Mertens-Sabalenka win Australian Open women's doubles title
Second seeded Elise Mertens and Aryna Sabalenka swept past Barbora Krejcikova and Katerina Siniakova to clinch their maiden Australian Open doubles crown on Friday.
The Belgian-Belarusian combination proved too strong for the third-seeded Czech pair, winning 6-2, 6-3 on Rod Laver Arena after sealing the match on their fourth championship point.
"It's been a tough couple of weeks so thank you to everyone involved. Glad to have fans back," said Mertens.
It was their second Grand Slam success as a team after the 2019 US Open and sixth title overall as they both bounced back from fourth-round defeats in singles at Melbourne Park.
They pair made their debut together at the 2019 Australian Open and have since established themselves as one the tour's top teams, along with two-time Grand Slam winners Krejcikova and Siniakova.
Joe Biden will make his presidential debut on the world stage on Friday as America's G7 partners re-focus their collective heft on pandemic recovery and climate change after the psychodramas of the Trump era.
UK Prime Minister Boris Johnson, this year's G7 chairman who hopes to host the grouping's leaders in Britain in June, will use the virtual talks to urge the development of new vaccines in just 100 days.
That would represent a dramatic decrease on the 300-odd days that were needed to come up with jabs against the coronavirus -- in itself a breakneck achievement.
Following the summit, Biden, Johnson and European Union leaders in the G7 will join another gathering online, the annual Munich Security Conference, to discuss "renewing transatlantic cooperation".
Biden will become the first US president to address the Munich meeting, underlining a decisive shift after cooperation was all but broken under his go-it-alone predecessor Donald Trump.
Since taking office last month, the Democrat has re-committed the United States to climate action and the World Health Organization (WHO).
But he has maintained one Trumpian perspective -- mistrust of China.
- 'Never again' -
Beijing is not part of the G7 -- which includes Britain, Canada, France, Germany, Italy, Japan and the US -- and Washington is repositioning rich democracies as a counterweight to China amid mistrust of its initial handling of Covid-19.
Meanwhile, Britain wants the G7 to back a proposed pandemic treaty to enhance early warning and data transparency in case of future outbreaks.
London denies it has China in its sights, but the Asian power has been widely accused of covering up the emergence of the virus in late 2019 and depriving the WHO of vital early information.
Johnson will also use the G7 to push for the WHO and international scientists to work on the 100-day rollouts plan for new vaccines and treatments.
"The development of viable coronavirus vaccines offers the tantalising prospect of a return to normality, but we must not rest on our laurels. As leaders of the G7 we must say today 'never again'," the prime minister said ahead of the summit.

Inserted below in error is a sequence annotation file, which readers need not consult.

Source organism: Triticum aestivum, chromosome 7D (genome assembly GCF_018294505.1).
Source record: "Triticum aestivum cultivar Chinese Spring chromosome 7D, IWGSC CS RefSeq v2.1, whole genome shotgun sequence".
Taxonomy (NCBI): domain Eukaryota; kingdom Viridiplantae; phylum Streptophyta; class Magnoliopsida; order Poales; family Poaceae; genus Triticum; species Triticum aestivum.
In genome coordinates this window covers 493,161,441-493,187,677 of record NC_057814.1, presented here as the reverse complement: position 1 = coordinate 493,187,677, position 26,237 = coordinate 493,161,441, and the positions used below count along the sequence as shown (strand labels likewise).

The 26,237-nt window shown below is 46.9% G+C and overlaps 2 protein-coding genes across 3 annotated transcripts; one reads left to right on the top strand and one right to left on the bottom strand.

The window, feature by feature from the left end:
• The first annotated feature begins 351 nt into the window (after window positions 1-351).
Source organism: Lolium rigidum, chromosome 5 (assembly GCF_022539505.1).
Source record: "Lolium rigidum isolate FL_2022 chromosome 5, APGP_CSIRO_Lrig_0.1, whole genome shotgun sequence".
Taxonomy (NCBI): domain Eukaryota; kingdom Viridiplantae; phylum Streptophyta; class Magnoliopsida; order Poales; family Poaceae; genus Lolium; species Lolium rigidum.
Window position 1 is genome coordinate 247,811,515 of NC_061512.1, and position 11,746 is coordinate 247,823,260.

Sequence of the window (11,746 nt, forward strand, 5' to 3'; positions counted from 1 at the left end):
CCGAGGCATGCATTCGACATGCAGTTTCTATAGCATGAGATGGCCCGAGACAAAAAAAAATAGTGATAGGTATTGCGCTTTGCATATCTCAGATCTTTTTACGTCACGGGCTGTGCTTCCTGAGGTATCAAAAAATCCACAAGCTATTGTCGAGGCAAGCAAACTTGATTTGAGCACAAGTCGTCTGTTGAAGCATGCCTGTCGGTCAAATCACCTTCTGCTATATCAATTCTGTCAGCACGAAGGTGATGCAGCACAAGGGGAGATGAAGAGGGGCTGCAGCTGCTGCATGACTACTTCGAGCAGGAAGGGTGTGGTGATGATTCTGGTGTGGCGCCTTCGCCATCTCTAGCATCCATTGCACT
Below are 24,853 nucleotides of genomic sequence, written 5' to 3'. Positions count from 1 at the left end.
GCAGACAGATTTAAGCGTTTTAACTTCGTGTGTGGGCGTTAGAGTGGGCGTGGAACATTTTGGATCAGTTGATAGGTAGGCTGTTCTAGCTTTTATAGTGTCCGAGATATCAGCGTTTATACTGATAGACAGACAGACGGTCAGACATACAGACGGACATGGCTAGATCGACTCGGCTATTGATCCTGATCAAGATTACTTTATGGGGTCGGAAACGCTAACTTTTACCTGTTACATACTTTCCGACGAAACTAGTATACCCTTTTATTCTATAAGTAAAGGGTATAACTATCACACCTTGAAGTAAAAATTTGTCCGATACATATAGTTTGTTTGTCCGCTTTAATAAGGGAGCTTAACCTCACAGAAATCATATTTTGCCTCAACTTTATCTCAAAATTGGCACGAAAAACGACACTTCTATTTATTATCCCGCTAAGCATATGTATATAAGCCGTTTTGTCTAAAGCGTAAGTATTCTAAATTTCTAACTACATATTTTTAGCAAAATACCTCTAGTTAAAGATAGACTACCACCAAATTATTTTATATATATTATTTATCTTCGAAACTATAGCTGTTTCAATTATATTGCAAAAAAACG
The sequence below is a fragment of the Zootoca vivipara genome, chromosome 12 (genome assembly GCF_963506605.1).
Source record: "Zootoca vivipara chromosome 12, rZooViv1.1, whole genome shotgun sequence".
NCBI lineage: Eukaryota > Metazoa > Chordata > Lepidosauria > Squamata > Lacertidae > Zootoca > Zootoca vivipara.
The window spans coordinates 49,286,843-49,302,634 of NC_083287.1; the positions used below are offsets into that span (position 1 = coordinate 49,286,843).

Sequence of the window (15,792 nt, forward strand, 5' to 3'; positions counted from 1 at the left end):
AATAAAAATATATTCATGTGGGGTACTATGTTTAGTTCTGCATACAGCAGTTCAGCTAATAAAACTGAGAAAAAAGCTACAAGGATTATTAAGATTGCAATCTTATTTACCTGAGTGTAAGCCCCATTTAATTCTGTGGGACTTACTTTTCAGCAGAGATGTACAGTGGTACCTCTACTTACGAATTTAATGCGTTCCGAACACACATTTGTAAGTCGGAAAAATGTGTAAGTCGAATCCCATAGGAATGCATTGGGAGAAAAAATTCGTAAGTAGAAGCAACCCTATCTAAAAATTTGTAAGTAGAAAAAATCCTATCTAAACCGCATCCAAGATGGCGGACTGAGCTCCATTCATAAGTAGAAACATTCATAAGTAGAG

"By harnessing our collective ingenuity, we can ensure we have the vaccines, treatments and tests to be battle-ready for future health threats, as we beat Covid-19 and build back better together."
Both Johnson and French President Emmanuel Macron intend also to drum up G7 support to facilitate the rollout of vaccines to poorer countries, especially in Africa, for instance by donating more money to the UN's Covax programme.
"We must respond to this glaring inequality," Macron said at a meeting with African leaders on Wednesday.
- Climate crisis -
Now that inoculation campaigns are picking up speed, in the West at least, G7 leaders also hope to look past the pandemic to financial recovery after lockdowns ravaged many economies.
Biden, who shares Johnson's sloganeering aim to "build back better", will underline to G7 allies his intention to carve out a more inclusive economy that benefits "all workers", including women and minorities.
"President Biden will also discuss (the) need to make investments to strengthen our collective competitiveness and the importance of updating global rules to tackle economic challenges such as those posed by China," the White House said.
Updated rules are also under debate among G7 finance ministers to harmonise taxation of cross-border digital giants such as Google and Facebook, which have enjoyed an excellent pandemic in terms of profits.
And the leaders will endorse recent declarations by their foreign ministers condemning the February 1 coup in Myanmar, which has provoked sanctions from the US, Britain and Canada.
Biden will in addition promote "a robust agenda of measures to address the global climate crisis", as Britain prepares to host the UN's next climate summit, COP26, in the Scottish city of Glasgow in November.
Prior to that, Johnson hopes to convene the first in-person G7 summit in nearly two years on June 11-13, at a picturesque resort in Cornwall, southwest England.
It will build towards a G20 gathering including Brazil, China, India and Russia in late October in Rome, just ahead of COP26, which is billed as the last chance for world leaders to avert runaway global warming.
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